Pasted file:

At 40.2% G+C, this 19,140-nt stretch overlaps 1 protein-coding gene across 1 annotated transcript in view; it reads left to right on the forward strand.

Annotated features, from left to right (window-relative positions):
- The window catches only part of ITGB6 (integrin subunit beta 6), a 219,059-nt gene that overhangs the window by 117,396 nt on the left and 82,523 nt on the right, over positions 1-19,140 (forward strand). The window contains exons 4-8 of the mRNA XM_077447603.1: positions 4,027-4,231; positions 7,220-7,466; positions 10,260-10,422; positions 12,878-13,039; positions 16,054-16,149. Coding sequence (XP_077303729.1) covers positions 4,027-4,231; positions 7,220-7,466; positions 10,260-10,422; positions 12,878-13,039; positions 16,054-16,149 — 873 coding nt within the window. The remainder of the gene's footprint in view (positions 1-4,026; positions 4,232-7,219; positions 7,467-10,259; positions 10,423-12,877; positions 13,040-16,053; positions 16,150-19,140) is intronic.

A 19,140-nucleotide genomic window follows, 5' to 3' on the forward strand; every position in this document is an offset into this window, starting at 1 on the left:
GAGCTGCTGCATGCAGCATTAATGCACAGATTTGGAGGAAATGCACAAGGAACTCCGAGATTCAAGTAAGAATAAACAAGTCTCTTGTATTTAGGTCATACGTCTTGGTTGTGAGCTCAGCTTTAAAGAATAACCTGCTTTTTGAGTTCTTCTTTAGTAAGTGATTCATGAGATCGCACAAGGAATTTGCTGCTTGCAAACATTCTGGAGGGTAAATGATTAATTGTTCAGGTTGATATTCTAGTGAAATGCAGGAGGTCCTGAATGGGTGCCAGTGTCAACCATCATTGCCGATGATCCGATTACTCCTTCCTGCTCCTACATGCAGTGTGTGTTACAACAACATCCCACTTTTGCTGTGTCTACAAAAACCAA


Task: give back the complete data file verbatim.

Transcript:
At 40.2% G+C, this 19,140-nt stretch overlaps 1 protein-coding gene across 1 annotated transcript in view; it reads left to right on the forward strand.

Annotated features, from left to right (window-relative positions):
- The window catches only part of ITGB6 (integrin subunit beta 6), a 219,059-nt gene that overhangs the window by 117,396 nt on the left and 82,523 nt on the right, over positions 1-19,140 (forward strand). The window contains exons 4-8 of the mRNA XM_077447603.1: positions 4,027-4,231; positions 7,220-7,466; positions 10,260-10,422; positions 12,878-13,039; positions 16,054-16,149. Coding sequence (XP_077303729.1) covers positions 4,027-4,231; positions 7,220-7,466; positions 10,260-10,422; positions 12,878-13,039; positions 16,054-16,149 — 873 coding nt within the window. The remainder of the gene's footprint in view (positions 1-4,026; positions 4,232-7,219; positions 7,467-10,259; positions 10,423-12,877; positions 13,040-16,053; positions 16,150-19,140) is intronic.

A 19,140-nucleotide genomic window follows, 5' to 3' on the forward strand; every position in this document is an offset into this window, starting at 1 on the left:
GAGCTGCTGCATGCAGCATTAATGCACAGATTTGGAGGAAATGCACAAGGAACTCCGAGATTCAAGTAAGAATAAACAAGTCTCTTGTATTTAGGTCATACGTCTTGGTTGTGAGCTCAGCTTTAAAGAATAACCTGCTTTTTGAGTTCTTCTTTAGTAAGTGATTCATGAGATCGCACAAGGAATTTGCTGCTTGCAAACATTCTGGAGGGTAAATGATTAATTGTTCAGGTTGATATTCTAGTGAAATGCAGGAGGTCCTGAATGGGTGCCAGTGTCAACCATCATTGCCGATGATCCGATTACTCCTTCCTGCTCCTACATGCAGTGTGTGTTACAACAACATCCCACTTTTGCTGTGTCTACAAAAACCAA